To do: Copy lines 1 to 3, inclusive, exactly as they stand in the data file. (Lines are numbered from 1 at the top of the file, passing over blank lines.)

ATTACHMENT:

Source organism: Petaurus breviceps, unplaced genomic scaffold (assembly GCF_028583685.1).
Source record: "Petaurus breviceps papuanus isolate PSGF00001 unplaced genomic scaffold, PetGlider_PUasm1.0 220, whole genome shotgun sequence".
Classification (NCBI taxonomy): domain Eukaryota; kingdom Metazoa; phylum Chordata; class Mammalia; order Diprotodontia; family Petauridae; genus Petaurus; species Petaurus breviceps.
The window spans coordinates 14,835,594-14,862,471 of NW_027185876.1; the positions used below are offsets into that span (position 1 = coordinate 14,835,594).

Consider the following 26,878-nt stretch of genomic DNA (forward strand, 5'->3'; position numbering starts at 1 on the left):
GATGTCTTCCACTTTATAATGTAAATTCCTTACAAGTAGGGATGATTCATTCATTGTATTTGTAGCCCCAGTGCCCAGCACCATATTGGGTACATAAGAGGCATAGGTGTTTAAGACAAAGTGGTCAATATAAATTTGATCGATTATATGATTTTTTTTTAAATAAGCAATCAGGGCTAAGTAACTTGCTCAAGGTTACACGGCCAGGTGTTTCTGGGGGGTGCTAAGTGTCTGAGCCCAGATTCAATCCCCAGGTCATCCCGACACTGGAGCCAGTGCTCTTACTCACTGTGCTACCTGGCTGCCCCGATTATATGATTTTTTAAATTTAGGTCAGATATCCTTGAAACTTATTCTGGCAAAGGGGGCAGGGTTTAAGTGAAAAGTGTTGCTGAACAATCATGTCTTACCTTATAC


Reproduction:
Source organism: Petaurus breviceps, unplaced genomic scaffold (assembly GCF_028583685.1).
Source record: "Petaurus breviceps papuanus isolate PSGF00001 unplaced genomic scaffold, PetGlider_PUasm1.0 220, whole genome shotgun sequence".
Classification (NCBI taxonomy): domain Eukaryota; kingdom Metazoa; phylum Chordata; class Mammalia; order Diprotodontia; family Petauridae; genus Petaurus; species Petaurus breviceps.